Perhaps most disturbingly of all, the new measures, unlike control orders, will not be subject to annual renewal by Parliament. So these draconian measures will just become a routine part of British law.

SACC will continue to campaign for the abolition of control orders, whatever name they go by. And we will continue to insist that secret evidence has no place in Britain's legal system.

Deportation to torture

The Government's policy of deporting people that it claims are engaged in "terrorist related activity", even when these people have been granted refugee status and have accordingly been acknowledged to be at risk of torture and other abuse, is at least as problematic as the control order regime. Deportation to torture is made possible, despite the obligation under international law to do no such thing, by the fig-leaf of unenforceable diplomatic assurances, from countries known to practice torture, that they will not torture the particular people being deported.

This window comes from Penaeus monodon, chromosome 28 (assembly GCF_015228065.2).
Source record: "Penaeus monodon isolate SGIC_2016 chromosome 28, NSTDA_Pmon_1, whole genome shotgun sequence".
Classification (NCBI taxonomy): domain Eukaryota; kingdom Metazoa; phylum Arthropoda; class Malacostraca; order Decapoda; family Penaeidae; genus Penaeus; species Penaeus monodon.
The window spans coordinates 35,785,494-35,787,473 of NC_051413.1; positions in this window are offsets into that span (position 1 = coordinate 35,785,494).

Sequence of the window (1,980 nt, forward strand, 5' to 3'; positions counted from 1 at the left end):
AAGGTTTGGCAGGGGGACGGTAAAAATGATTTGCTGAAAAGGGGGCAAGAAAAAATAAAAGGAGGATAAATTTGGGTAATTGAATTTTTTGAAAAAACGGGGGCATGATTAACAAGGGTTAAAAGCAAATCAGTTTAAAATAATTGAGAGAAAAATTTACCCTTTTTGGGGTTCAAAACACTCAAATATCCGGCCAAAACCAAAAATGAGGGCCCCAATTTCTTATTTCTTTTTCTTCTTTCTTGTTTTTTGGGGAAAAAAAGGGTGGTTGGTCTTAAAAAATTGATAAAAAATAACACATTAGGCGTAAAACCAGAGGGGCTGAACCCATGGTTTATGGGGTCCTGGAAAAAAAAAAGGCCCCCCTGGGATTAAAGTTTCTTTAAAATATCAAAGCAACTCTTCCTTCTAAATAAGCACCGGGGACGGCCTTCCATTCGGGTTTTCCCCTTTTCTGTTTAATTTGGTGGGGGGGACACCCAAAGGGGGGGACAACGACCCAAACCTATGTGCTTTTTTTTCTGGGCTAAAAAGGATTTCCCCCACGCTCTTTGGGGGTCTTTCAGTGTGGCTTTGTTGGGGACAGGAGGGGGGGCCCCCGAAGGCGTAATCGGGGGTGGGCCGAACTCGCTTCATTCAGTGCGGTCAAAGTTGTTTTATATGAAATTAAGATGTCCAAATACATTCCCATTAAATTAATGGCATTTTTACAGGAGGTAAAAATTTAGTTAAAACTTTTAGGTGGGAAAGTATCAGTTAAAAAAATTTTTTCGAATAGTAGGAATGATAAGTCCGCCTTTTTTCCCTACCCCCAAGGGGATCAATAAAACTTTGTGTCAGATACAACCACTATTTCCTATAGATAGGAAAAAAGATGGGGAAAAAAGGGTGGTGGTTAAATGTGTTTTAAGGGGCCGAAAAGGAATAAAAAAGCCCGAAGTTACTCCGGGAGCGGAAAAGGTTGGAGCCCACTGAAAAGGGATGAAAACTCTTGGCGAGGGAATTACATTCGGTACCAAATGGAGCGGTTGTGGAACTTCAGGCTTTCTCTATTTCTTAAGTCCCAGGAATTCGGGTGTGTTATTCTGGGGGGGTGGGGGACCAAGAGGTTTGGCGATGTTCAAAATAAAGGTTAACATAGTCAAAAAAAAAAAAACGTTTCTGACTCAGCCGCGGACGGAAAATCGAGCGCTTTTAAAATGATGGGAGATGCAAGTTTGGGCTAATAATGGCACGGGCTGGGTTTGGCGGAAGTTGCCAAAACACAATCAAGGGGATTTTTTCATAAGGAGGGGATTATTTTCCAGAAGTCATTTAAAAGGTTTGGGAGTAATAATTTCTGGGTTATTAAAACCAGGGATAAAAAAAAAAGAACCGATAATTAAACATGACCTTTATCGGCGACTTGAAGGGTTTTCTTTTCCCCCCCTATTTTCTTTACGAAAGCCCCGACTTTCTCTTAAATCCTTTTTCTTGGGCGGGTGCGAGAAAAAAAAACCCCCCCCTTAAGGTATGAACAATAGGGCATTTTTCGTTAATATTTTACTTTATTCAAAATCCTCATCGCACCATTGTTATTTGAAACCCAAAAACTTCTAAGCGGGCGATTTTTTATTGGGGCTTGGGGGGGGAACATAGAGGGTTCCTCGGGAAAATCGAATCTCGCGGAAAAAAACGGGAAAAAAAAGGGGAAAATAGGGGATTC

Like control order victims, deportation victims can be punished for activity that, even if proven, would not be criminal. Like control order victims, they can be punished without the allegations against them being proven beyond reasonable doubt. Like control order victims, they can be punished on the basis of evidence that neither they nor the public are allowed to hear. Like control order victims (but without the protection of the 2009 Law Lords ruling on control orders) they can, pending deportation, be forced to live under restrictions that amount to house arrest.